3.11  Apart from the above, Latin is not used in case titles.


3.12  A copy of the petition must be served on the respondents or their agents, either by delivery in person or by first class post, before it is lodged at the Judicial Office. A certificate of such service (noting the full name and address of the respondents or their agents) must be endorsed on the back of the original petition and signed[25].


3.13  Two top copies of the original petition must be lodged at the Judicial Office, together with a copy of the order appealed against and, if separate, a copy of the order of the court below refusing leave to appeal. If the substantive order appealed against is not immediately available, the petition should nevertheless be lodged within the required time limits, and the order lodged as soon as possible thereafter.

3.14  An agent who attends the Judicial Office to lodge a petition for leave to appeal or accompanying papers must be familiar with the subject matter of the petition.

3.15  A petition for leave to appeal is presented to the House and recorded in the House of Lords Business on the day it is lodged or on the next sitting day of the House.

Waiver of fees

3.16  Standing Order XIII provides that a fee is payable when a petition for leave to appeal is lodged. For the present level of fees, see Appendix C.

3.17  In circumstances where a petitioner would suffer financial hardship by the payment of fees to the House, the requirement to pay fees may be waived. Application should be made to the Judicial Office. In order to provide an objective test, and to keep in step with the courts below, the Judicial Office applies the provisions of the Civil Proceedings Fees Order 2004[26] to determine financial hardship for the purposes of Standing Order XIII. Waivers of fees are also granted to petitioners who have been granted a remission of fees in the court below.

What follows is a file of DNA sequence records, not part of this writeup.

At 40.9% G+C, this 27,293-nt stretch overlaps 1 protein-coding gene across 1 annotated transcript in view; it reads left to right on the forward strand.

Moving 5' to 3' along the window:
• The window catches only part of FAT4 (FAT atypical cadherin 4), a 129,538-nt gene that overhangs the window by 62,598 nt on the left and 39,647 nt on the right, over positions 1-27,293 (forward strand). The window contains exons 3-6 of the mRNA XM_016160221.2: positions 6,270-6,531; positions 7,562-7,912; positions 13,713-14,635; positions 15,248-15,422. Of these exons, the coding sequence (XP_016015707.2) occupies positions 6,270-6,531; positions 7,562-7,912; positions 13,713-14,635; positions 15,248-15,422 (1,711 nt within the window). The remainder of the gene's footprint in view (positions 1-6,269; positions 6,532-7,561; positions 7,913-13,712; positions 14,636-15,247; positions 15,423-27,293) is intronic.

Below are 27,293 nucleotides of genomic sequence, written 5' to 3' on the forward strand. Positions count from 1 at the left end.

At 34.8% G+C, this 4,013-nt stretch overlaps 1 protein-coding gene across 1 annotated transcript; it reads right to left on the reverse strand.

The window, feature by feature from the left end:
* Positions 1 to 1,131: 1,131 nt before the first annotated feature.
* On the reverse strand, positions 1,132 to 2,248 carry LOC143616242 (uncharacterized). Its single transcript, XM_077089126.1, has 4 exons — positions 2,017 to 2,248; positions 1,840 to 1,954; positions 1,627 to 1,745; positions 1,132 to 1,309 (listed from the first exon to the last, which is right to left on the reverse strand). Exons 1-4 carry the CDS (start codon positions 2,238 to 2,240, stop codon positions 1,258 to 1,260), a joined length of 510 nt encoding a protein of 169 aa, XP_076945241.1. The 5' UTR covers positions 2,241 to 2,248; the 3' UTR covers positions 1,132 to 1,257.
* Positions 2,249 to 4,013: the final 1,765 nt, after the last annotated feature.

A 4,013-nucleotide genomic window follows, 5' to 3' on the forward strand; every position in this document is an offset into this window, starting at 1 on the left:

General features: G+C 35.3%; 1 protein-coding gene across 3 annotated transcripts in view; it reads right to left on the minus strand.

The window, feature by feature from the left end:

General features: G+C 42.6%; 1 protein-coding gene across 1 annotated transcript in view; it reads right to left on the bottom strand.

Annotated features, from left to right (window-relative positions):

The fee paid by a petitioner on a petition for leave to appeal is not refunded, even if the Appeal Committee dismiss the petition as inadmissible.

Appearance for respondents

3.18  Respondents or their agents should enter appearance to a petition for leave as soon as they have received service. The respondents or their agents enter appearance by informing the Judicial Office by post of their name and address or that of their firm and paying the prescribed fee. The fee is refunded if the petition is dismissed as inadmissible.

3.19  Respondents who do not intend to take part in the proceedings do not need to enter appearance, but the Judicial Office sends communications concerning a petition for leave to appeal only to those who have entered appearance.

3.20  An order for costs will not be made in favour of a respondent who has not entered appearance.

Interventions in petitions for leave to appeal

3.21  Save in exceptional circumstances, no application may be made to intervene in support of a petition for leave to appeal[27].

Communications by fax/e-mail

3.22  See direction 26.2.

24   For style see Appendix A, Forms 1, 2. Back

25   For style see Appendix A, Form 2. Back

26   SI 2004 No 3121. Back

27   For interventions in appeals, see direction 37.  Back